Almost anything good is fattening or illegal. Fortunately for us, Facebook is neither of those, and yet, many people still believe it is running our lives. I call these people fun-suckers. You know, they suck the fun out of everything.
So I suck a little of the fun out of my Facebook: I carefully select my security settings and I don't post pictures of moments I might later regret. I don't post anything that would upset a future employer, or more importantly, my mom. My Facebook is appropriate, vague, striving for professionalism, and at then end of the day I hope there is some fun left over too.
I really try to care passionately about how some figurative future employer might view me if they were to Facebook stalk me, but the truth is, some days I want...I NEED to post about how cute the boy in the spring musical is, how wrong it is that my ex boyfriend blames our failed relationship entirely on me, and how utterly adorable my boyfriend is for bringing me a bunch of roses I'm deathly allergic to. But what if giving my Facebook a face-lift wasn't about something that seems so intangible to me right now? What if Facebook is affecting my love life?
Dr. Pamela Hagg thinks that Facebook is one of the biggest causes of romantic jealousy in this day and age. Jealousy is something we all experience whether in a relationship, single, or "it's complicated". Facebook fuels ever-present jealousy because it blurs the line between what is private and what is public. Before Facebook you didn't know what I was up to at this very moment, what I thought about the people around me or what I felt about all of my past experiences. You had to work a lot harder to get to know me, and consequently, it was harder for you to be jealous of what I had, or how I looked because you simply didn't know. What we don't know doesn't hurt us after all.
Not only does Facebook make it easier for you to get to know someone, but it also makes it easier to communicate and keep up with anyone and everyone. At first this seems like a good thing, but consider how easy it is for your boyfriend to see thousands of pictures of the pretty girl who sits next to him in math, or how simple it is for your girlfriend to gush over her ex boyfriends new car. We upload a status and our 4,000 friends are instantly in the know of what is going on in our lives. They know we're in love and happy, or they know we're confused as to how we got stuck with the worst significant other ever. Interestingly enough, either of these facts can set the wheels of jealousy in motion.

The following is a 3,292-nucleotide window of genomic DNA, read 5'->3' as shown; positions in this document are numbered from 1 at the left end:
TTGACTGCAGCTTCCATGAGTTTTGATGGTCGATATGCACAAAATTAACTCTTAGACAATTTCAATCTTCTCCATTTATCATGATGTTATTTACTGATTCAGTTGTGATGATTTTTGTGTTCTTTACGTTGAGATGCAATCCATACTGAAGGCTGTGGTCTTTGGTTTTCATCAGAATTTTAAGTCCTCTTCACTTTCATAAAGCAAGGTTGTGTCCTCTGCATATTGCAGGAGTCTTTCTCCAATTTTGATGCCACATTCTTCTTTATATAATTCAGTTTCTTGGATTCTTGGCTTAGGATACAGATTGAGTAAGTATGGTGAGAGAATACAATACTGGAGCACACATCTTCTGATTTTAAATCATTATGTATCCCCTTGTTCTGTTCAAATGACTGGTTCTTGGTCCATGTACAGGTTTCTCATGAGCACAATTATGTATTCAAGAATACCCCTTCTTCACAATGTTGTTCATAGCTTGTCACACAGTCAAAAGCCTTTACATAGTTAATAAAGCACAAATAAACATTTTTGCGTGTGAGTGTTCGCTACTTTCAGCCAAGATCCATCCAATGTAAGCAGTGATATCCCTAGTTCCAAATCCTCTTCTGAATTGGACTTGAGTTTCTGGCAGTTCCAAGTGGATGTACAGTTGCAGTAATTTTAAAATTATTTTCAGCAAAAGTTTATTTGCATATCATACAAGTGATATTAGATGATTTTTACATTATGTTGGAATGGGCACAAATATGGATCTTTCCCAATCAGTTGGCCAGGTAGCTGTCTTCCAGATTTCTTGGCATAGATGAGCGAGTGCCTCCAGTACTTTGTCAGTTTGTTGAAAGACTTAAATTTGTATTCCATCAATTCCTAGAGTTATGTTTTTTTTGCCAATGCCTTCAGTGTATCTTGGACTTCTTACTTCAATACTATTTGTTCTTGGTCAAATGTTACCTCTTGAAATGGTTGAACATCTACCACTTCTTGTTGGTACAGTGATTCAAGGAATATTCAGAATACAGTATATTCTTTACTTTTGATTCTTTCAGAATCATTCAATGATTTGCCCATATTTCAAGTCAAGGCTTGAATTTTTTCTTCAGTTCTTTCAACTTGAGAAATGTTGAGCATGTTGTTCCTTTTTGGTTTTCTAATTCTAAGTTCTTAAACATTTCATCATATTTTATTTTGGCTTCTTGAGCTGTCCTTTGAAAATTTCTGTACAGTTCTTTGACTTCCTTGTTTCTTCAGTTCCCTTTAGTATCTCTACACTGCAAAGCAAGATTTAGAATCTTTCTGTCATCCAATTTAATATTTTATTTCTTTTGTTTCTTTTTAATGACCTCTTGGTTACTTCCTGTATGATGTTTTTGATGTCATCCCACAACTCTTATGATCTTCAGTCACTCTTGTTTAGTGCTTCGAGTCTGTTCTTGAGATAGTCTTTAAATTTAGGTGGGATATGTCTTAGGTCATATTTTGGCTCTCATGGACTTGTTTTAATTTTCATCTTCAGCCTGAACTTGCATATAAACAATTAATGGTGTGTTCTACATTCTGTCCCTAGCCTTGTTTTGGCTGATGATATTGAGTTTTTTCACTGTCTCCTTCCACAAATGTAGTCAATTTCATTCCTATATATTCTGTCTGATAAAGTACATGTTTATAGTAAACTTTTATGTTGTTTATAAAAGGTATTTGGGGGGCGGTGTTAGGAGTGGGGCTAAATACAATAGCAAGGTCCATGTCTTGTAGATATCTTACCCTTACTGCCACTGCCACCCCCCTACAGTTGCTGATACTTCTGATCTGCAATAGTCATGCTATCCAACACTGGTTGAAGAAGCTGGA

According to Dr. Hagg, "Facebook makes it easy to connect with past romantic partners, which can stoke jealousy. The ghosts of relationships past come to haunt the present." Think most people delete their ex's off their Facebook? Think again. 75% of people polled were at least somewhat likely to keep their ex on their Facebook, or add them as a friend even after the relationship was over. Because of Facebook, we keep in touch with people that otherwise we would never see or talk to. All this really adds up to are more reasons for jealousy and suspicion. In fact, Dr. Hagg found a significant association between time spent on Facebook and jealousy. The correlation was so strong that it led Dr. Hagg to conclude that Facebook causes jealousy. Now I don't think that's true for everyone or every situation, but lets face it, Facebook doesn't exactly help the situation now does it?
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